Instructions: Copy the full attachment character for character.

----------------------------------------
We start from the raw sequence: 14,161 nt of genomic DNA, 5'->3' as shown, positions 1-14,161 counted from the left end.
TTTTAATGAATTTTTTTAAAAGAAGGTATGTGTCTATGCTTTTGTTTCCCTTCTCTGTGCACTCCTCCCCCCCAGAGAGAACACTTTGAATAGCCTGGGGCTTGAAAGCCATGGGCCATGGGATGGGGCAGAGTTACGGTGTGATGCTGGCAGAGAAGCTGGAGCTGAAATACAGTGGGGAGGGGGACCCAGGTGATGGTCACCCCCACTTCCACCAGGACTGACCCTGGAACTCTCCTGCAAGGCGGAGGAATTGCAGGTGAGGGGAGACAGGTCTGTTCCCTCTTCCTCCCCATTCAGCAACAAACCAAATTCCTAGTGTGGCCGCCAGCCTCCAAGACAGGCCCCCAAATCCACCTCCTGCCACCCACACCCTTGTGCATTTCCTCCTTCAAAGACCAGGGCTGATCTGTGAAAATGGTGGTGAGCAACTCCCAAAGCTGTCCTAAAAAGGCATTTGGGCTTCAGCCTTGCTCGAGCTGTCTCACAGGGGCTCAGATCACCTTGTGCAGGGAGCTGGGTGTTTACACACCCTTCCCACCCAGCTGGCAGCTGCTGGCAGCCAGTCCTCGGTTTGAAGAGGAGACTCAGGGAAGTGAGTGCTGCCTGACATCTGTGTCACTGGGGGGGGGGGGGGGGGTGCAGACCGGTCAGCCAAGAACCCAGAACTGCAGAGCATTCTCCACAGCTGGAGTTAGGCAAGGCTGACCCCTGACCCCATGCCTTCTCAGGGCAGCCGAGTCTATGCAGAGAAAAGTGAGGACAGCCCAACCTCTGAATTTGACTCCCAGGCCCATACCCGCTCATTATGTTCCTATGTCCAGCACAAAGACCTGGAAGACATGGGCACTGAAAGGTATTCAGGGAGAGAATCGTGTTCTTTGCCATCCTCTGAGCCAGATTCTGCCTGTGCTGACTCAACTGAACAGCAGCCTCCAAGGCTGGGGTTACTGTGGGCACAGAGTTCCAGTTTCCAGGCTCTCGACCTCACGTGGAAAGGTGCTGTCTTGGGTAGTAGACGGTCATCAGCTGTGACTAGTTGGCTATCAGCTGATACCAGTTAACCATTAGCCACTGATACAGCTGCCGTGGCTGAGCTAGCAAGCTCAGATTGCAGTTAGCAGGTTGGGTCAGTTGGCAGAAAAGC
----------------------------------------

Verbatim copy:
We start from the raw sequence: 14,161 nt of genomic DNA, 5'->3' as shown, positions 1-14,161 counted from the left end.
TTTTAATGAATTTTTTTAAAAGAAGGTATGTGTCTATGCTTTTGTTTCCCTTCTCTGTGCACTCCTCCCCCCCAGAGAGAACACTTTGAATAGCCTGGGGCTTGAAAGCCATGGGCCATGGGATGGGGCAGAGTTACGGTGTGATGCTGGCAGAGAAGCTGGAGCTGAAATACAGTGGGGAGGGGGACCCAGGTGATGGTCACCCCCACTTCCACCAGGACTGACCCTGGAACTCTCCTGCAAGGCGGAGGAATTGCAGGTGAGGGGAGACAGGTCTGTTCCCTCTTCCTCCCCATTCAGCAACAAACCAAATTCCTAGTGTGGCCGCCAGCCTCCAAGACAGGCCCCCAAATCCACCTCCTGCCACCCACACCCTTGTGCATTTCCTCCTTCAAAGACCAGGGCTGATCTGTGAAAATGGTGGTGAGCAACTCCCAAAGCTGTCCTAAAAAGGCATTTGGGCTTCAGCCTTGCTCGAGCTGTCTCACAGGGGCTCAGATCACCTTGTGCAGGGAGCTGGGTGTTTACACACCCTTCCCACCCAGCTGGCAGCTGCTGGCAGCCAGTCCTCGGTTTGAAGAGGAGACTCAGGGAAGTGAGTGCTGCCTGACATCTGTGTCACTGGGGGGGGGGGGGGGGGTGCAGACCGGTCAGCCAAGAACCCAGAACTGCAGAGCATTCTCCACAGCTGGAGTTAGGCAAGGCTGACCCCTGACCCCATGCCTTCTCAGGGCAGCCGAGTCTATGCAGAGAAAAGTGAGGACAGCCCAACCTCTGAATTTGACTCCCAGGCCCATACCCGCTCATTATGTTCCTATGTCCAGCACAAAGACCTGGAAGACATGGGCACTGAAAGGTATTCAGGGAGAGAATCGTGTTCTTTGCCATCCTCTGAGCCAGATTCTGCCTGTGCTGACTCAACTGAACAGCAGCCTCCAAGGCTGGGGTTACTGTGGGCACAGAGTTCCAGTTTCCAGGCTCTCGACCTCACGTGGAAAGGTGCTGTCTTGGGTAGTAGACGGTCATCAGCTGTGACTAGTTGGCTATCAGCTGATACCAGTTAACCATTAGCCACTGATACAGCTGCCGTGGCTGAGCTAGCAAGCTCAGATTGCAGTTAGCAGGTTGGGTCAGTTGGCAGAAAAGC